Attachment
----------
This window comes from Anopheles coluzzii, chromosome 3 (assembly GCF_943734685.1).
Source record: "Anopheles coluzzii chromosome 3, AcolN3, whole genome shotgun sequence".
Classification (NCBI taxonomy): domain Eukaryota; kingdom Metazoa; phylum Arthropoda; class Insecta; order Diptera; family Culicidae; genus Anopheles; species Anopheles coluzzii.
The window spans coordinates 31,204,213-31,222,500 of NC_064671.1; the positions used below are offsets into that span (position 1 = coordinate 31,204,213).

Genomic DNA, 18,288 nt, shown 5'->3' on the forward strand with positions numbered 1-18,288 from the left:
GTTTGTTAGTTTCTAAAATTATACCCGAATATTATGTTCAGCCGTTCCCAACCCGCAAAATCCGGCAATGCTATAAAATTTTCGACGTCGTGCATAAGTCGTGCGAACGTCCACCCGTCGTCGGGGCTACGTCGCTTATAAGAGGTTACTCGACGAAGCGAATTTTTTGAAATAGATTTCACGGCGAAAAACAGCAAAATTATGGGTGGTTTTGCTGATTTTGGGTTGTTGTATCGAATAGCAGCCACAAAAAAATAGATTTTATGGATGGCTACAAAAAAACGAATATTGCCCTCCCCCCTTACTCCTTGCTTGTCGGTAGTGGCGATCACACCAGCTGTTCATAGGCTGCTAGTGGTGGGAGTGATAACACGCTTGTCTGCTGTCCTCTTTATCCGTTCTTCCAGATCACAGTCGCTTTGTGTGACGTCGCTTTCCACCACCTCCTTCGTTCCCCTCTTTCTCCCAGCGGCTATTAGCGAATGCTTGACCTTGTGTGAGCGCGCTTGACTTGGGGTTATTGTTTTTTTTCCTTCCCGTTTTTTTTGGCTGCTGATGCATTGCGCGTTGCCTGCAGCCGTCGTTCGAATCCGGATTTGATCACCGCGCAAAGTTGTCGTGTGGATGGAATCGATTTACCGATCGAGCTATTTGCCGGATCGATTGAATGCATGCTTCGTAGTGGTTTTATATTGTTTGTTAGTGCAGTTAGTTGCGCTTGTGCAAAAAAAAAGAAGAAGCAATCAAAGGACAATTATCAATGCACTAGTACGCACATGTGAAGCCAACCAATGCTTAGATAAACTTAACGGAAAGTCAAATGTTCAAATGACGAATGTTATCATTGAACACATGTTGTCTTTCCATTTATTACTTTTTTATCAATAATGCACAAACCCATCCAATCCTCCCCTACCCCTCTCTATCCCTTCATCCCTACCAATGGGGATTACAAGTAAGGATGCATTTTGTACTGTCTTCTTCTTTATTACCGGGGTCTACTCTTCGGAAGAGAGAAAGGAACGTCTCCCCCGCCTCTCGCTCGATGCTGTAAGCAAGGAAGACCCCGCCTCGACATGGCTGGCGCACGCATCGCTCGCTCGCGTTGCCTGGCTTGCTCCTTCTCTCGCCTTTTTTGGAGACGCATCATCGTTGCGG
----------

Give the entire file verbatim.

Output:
This window comes from Anopheles coluzzii, chromosome 3 (assembly GCF_943734685.1).
Source record: "Anopheles coluzzii chromosome 3, AcolN3, whole genome shotgun sequence".
Classification (NCBI taxonomy): domain Eukaryota; kingdom Metazoa; phylum Arthropoda; class Insecta; order Diptera; family Culicidae; genus Anopheles; species Anopheles coluzzii.
The window spans coordinates 31,204,213-31,222,500 of NC_064671.1; the positions used below are offsets into that span (position 1 = coordinate 31,204,213).

Genomic DNA, 18,288 nt, shown 5'->3' on the forward strand with positions numbered 1-18,288 from the left:
GTTTGTTAGTTTCTAAAATTATACCCGAATATTATGTTCAGCCGTTCCCAACCCGCAAAATCCGGCAATGCTATAAAATTTTCGACGTCGTGCATAAGTCGTGCGAACGTCCACCCGTCGTCGGGGCTACGTCGCTTATAAGAGGTTACTCGACGAAGCGAATTTTTTGAAATAGATTTCACGGCGAAAAACAGCAAAATTATGGGTGGTTTTGCTGATTTTGGGTTGTTGTATCGAATAGCAGCCACAAAAAAATAGATTTTATGGATGGCTACAAAAAAACGAATATTGCCCTCCCCCCTTACTCCTTGCTTGTCGGTAGTGGCGATCACACCAGCTGTTCATAGGCTGCTAGTGGTGGGAGTGATAACACGCTTGTCTGCTGTCCTCTTTATCCGTTCTTCCAGATCACAGTCGCTTTGTGTGACGTCGCTTTCCACCACCTCCTTCGTTCCCCTCTTTCTCCCAGCGGCTATTAGCGAATGCTTGACCTTGTGTGAGCGCGCTTGACTTGGGGTTATTGTTTTTTTTCCTTCCCGTTTTTTTTGGCTGCTGATGCATTGCGCGTTGCCTGCAGCCGTCGTTCGAATCCGGATTTGATCACCGCGCAAAGTTGTCGTGTGGATGGAATCGATTTACCGATCGAGCTATTTGCCGGATCGATTGAATGCATGCTTCGTAGTGGTTTTATATTGTTTGTTAGTGCAGTTAGTTGCGCTTGTGCAAAAAAAAAGAAGAAGCAATCAAAGGACAATTATCAATGCACTAGTACGCACATGTGAAGCCAACCAATGCTTAGATAAACTTAACGGAAAGTCAAATGTTCAAATGACGAATGTTATCATTGAACACATGTTGTCTTTCCATTTATTACTTTTTTATCAATAATGCACAAACCCATCCAATCCTCCCCTACCCCTCTCTATCCCTTCATCCCTACCAATGGGGATTACAAGTAAGGATGCATTTTGTACTGTCTTCTTCTTTATTACCGGGGTCTACTCTTCGGAAGAGAGAAAGGAACGTCTCCCCCGCCTCTCGCTCGATGCTGTAAGCAAGGAAGACCCCGCCTCGACATGGCTGGCGCACGCATCGCTCGCTCGCGTTGCCTGGCTTGCTCCTTCTCTCGCCTTTTTTGGAGACGCATCATCGTTGCGG